On deep-clean day, start by gently scrubbing out the group head (where the espresso comes out) with a specialized brush. The bristles will gently clear out any residue that’s gotten stuck in the head from repeated use. You can also use it anywhere else on the machine you see any buildup.

Number-one Coffee Machine Brush

Designed to get into all those hard-to-reach places.

Next, it’s time to backwash. This process essentially involves running all of your machine’s parts through a specialized detergent, like Cafiza. It’s specifically formulated to break down the oils in coffee, so it’s perfect for the parts that actually touch the espresso grounds and liquid, but not for others, like the water reservoir.

Urnex Espresso Machine Cleaning Powder

Specially formulated to clean your espresso machine.

For these other removable parts, like the portafilter and basket, you can make a detergent solution of about 1 tablespoon of detergent per cup of hot water. Place these pieces in it and let them soak overnight.

To perform the backwashing process, follow these steps:

  1. Put 1 tablespoon of detergent through the machine in the blind filter basket (the one without the holes used specifically for cleaning).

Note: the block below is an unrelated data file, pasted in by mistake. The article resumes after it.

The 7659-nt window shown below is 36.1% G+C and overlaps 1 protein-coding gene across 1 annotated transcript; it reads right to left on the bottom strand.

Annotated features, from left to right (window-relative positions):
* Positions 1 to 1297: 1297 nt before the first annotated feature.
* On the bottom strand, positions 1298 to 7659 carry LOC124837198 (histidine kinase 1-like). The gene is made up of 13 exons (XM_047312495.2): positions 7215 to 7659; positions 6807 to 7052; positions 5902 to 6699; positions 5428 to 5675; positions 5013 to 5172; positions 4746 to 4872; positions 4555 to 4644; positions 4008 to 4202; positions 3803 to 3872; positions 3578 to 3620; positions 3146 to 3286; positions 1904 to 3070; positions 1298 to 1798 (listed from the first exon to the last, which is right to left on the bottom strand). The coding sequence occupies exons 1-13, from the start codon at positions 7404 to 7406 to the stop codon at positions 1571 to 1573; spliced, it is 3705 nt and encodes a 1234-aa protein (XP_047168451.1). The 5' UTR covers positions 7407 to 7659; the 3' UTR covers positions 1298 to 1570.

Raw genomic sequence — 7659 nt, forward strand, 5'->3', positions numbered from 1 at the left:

2. Run the machine for about 10 seconds on, and then 10 seconds off. Alternate this process a few times.
  3. Leave the detergent filter in the group head for about 4-5 minutes.
  4. Remove from the machine, and then rinse the blind filter basket thoroughly to remove the detergent residue.

The other deep-cleaning process is descaling. Whereas backwashing targets residue from the espresso itself, descaling is all about removing mineral deposits from water. If you use distilled or purified water, you might not have to worry about this as much.

If you use tap water or well water, they both have a higher mineral content, so you’ll want to descale your espresso machine from time to time. Once every month or two should be plenty, unless you use your machine several times a day and/or have particularly hard water.

While you can purchase a descaling product, you can also save some money and make your own. Just follow these steps:

  1. To make your own descaling solution, mix two parts vinegar with one part water.
  2. Fill the machine’s water reservoir with your descaling solution.
  3. Pull the liquid as if you were pulling espresso shots. Alternate a few ounces at a time through the group head and steam wand.
  4. Let the machine rest for 30-45 minutes, and then repeat.
  5. Repeat Steps 3 and 4 until the reservoir is empty.
  6. Refill the reservoir with clean water, and then repeat the entire process to flush out all of the descaling solution.

Impresa Universal Descaling Solution

Removes the mineral buildup from inside your espresso machine.

A key component to incredible-tasting espresso is keeping your appliance clean. These steps walk you through both basic maintenance and deep cleaning, so your espresso machine will be able to give you that morning shot of caffeine for years to come.

Amanda Prahl Amanda Prahl
Amanda Prahl is a freelance contributor to LifeSavvy. She has an MFA in dramatic writing, a BA in literature, and is a former faculty associate focusing on writing craft and history. Her articles have appeared on HowlRound, Slate, Bustle, BroadwayWorld, and ThoughtCo, among others. Read Full Bio »